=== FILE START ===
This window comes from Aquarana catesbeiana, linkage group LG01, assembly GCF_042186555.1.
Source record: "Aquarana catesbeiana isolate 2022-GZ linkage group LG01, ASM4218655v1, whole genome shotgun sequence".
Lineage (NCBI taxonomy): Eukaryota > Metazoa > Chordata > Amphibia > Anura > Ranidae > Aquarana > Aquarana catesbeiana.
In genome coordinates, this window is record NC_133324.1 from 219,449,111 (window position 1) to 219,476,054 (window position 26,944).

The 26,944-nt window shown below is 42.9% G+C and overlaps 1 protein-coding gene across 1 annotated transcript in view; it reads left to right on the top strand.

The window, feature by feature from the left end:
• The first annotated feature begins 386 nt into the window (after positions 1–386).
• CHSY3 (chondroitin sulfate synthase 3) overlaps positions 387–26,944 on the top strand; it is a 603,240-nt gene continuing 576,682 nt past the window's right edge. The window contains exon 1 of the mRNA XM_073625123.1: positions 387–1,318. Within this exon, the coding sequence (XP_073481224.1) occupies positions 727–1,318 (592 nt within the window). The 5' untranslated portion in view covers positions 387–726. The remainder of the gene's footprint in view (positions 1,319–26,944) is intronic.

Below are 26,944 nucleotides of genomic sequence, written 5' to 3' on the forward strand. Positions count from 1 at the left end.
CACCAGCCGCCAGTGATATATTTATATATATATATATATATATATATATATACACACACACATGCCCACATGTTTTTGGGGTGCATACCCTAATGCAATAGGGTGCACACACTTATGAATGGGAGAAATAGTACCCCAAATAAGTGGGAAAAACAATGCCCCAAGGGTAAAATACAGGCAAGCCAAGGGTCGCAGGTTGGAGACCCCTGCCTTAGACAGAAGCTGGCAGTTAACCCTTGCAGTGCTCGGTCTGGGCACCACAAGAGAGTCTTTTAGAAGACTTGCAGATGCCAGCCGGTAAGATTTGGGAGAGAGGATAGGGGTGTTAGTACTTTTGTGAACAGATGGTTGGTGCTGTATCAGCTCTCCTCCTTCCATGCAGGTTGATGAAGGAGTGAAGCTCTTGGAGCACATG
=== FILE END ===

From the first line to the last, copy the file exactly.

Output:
This window comes from Aquarana catesbeiana, linkage group LG01, assembly GCF_042186555.1.
Source record: "Aquarana catesbeiana isolate 2022-GZ linkage group LG01, ASM4218655v1, whole genome shotgun sequence".
Lineage (NCBI taxonomy): Eukaryota > Metazoa > Chordata > Amphibia > Anura > Ranidae > Aquarana > Aquarana catesbeiana.
In genome coordinates, this window is record NC_133324.1 from 219,449,111 (window position 1) to 219,476,054 (window position 26,944).

The 26,944-nt window shown below is 42.9% G+C and overlaps 1 protein-coding gene across 1 annotated transcript in view; it reads left to right on the top strand.

The window, feature by feature from the left end:
• The first annotated feature begins 386 nt into the window (after positions 1–386).
• CHSY3 (chondroitin sulfate synthase 3) overlaps positions 387–26,944 on the top strand; it is a 603,240-nt gene continuing 576,682 nt past the window's right edge. The window contains exon 1 of the mRNA XM_073625123.1: positions 387–1,318. Within this exon, the coding sequence (XP_073481224.1) occupies positions 727–1,318 (592 nt within the window). The 5' untranslated portion in view covers positions 387–726. The remainder of the gene's footprint in view (positions 1,319–26,944) is intronic.

Below are 26,944 nucleotides of genomic sequence, written 5' to 3' on the forward strand. Positions count from 1 at the left end.
CACCAGCCGCCAGTGATATATTTATATATATATATATATATATATATATATACACACACACATGCCCACATGTTTTTGGGGTGCATACCCTAATGCAATAGGGTGCACACACTTATGAATGGGAGAAATAGTACCCCAAATAAGTGGGAAAAACAATGCCCCAAGGGTAAAATACAGGCAAGCCAAGGGTCGCAGGTTGGAGACCCCTGCCTTAGACAGAAGCTGGCAGTTAACCCTTGCAGTGCTCGGTCTGGGCACCACAAGAGAGTCTTTTAGAAGACTTGCAGATGCCAGCCGGTAAGATTTGGGAGAGAGGATAGGGGTGTTAGTACTTTTGTGAACAGATGGTTGGTGCTGTATCAGCTCTCCTCCTTCCATGCAGGTTGATGAAGGAGTGAAGCTCTTGGAGCACATG